Completeness versus reliabilityThe catalogue is selected to have a highcompleteness, but contains correlations indices and robust statistics that make it possible for users to select more reliable samples, so each scientist can tune the degree of completeness versus reliability for their science. Users can select only correlated data (flagDataType='CCD'), i.e. data where there are pairs of measurements at each epoch that can be correlated to produce an index. Noise generally has different values of this index than longer term variability. The variability candidates are selected from the wider set of VVV sources using indices such as Kfi2 (the fluxindependent correlation index), and fapCorrelation2 (the false alarm probability for Kfi2) for correlated data and Xindex (the ratio of the measured noise to the expected noise for a source of that magnitude). Users can also select for Xindex used in both correlated and noncorrelated data. Users can also look at the number of good measurements, and the period finding statistics, e.g. the period powerspectrum heights (e.g. heightLSG) which give an indication of the reliability of a period and various flags, such as flagNfreq which tells the user how many methods found the most likely frequency. The flagFbias6/7 flags indicate how many objects in the tile have a matching frequency within 1e6 days or 1e7 days. Larger numbers often occur around natural periods such as days, years, or harmonics of these, but can also do so on other periods, that are tile dependent, possibly to do with the time between observations in that pointing. Selecting a more reliable sample, see Section 4.4. The selection below, increases the reliability by selecting objects where the rms of the lightcurve is at least twice the expected noise (Xindex>2.), there are at least 30 measurements, at least two different period finding methods find the bestPeriod (implicitly implies that a period is measurable), that there are no more than 2 objects with a frequency within 2e6 (misses true objects with periods close to natural ones, but removes many spurious), and finally the power in the correlation period method is greater than the expected noise value for this method.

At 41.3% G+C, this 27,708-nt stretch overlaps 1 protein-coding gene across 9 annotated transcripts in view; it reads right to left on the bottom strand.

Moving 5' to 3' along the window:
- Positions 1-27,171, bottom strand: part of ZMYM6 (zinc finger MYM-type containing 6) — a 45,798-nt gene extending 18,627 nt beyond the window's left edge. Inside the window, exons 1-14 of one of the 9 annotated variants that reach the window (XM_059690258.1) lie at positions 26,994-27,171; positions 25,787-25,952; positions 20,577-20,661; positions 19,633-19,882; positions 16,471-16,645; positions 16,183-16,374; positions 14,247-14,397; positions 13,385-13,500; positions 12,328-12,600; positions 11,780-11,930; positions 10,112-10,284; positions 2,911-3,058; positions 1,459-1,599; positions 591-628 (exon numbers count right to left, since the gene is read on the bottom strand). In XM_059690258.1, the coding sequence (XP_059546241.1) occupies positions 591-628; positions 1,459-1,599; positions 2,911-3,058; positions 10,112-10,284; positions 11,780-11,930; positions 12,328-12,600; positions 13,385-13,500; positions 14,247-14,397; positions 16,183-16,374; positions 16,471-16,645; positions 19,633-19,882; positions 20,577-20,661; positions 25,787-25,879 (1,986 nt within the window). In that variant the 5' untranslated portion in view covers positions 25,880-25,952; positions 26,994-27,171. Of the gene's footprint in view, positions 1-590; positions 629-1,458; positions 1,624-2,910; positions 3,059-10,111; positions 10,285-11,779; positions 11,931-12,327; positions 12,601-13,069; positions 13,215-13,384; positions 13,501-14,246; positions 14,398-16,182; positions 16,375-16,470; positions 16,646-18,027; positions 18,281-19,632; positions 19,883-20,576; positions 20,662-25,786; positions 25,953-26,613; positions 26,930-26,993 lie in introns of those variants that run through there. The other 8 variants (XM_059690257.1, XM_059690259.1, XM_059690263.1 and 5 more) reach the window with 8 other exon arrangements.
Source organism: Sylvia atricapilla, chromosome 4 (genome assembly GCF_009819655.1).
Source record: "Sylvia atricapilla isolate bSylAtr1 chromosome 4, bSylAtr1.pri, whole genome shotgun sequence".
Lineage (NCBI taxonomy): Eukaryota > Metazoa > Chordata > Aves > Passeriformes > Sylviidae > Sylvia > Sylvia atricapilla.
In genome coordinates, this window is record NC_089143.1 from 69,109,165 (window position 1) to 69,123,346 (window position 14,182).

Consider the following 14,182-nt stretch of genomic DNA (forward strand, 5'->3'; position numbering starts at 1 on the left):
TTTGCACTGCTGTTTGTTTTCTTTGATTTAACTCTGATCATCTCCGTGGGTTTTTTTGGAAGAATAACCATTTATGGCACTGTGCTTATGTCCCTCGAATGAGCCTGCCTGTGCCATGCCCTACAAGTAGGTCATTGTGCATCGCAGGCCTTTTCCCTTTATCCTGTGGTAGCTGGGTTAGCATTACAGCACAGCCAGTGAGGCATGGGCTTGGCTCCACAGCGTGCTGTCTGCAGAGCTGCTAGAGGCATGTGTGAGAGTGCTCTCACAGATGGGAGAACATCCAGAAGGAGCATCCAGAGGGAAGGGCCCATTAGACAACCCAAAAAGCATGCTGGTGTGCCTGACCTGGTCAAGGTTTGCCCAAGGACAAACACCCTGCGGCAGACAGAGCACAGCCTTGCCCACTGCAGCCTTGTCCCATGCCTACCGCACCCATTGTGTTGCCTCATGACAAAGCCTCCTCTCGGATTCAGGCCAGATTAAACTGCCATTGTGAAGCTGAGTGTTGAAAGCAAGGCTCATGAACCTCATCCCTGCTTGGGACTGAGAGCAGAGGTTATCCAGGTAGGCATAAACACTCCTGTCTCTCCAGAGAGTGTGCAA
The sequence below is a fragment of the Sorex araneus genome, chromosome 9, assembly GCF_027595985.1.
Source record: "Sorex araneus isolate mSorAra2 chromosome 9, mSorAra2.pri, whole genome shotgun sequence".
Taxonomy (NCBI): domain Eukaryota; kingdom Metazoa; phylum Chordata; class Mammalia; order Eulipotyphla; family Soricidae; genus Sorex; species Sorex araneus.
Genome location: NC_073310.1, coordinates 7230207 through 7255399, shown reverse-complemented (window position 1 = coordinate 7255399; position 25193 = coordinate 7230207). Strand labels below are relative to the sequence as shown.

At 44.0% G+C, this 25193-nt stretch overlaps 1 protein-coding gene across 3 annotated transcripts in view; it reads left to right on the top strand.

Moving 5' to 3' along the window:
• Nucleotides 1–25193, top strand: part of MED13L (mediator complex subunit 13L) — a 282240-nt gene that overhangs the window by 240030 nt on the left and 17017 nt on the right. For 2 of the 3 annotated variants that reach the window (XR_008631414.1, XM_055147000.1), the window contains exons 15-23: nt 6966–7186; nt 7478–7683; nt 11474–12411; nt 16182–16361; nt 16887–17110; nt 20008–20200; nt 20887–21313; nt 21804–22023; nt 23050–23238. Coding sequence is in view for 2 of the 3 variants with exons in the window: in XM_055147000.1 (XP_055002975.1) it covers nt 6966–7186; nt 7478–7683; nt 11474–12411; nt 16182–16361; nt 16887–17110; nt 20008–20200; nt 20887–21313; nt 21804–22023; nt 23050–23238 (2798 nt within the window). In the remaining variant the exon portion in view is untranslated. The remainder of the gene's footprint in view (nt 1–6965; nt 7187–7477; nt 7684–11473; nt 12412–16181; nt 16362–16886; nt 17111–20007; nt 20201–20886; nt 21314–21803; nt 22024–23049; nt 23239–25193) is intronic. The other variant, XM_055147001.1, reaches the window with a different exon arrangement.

SELECT vivaID,ra,dec,aVar,bestPeriod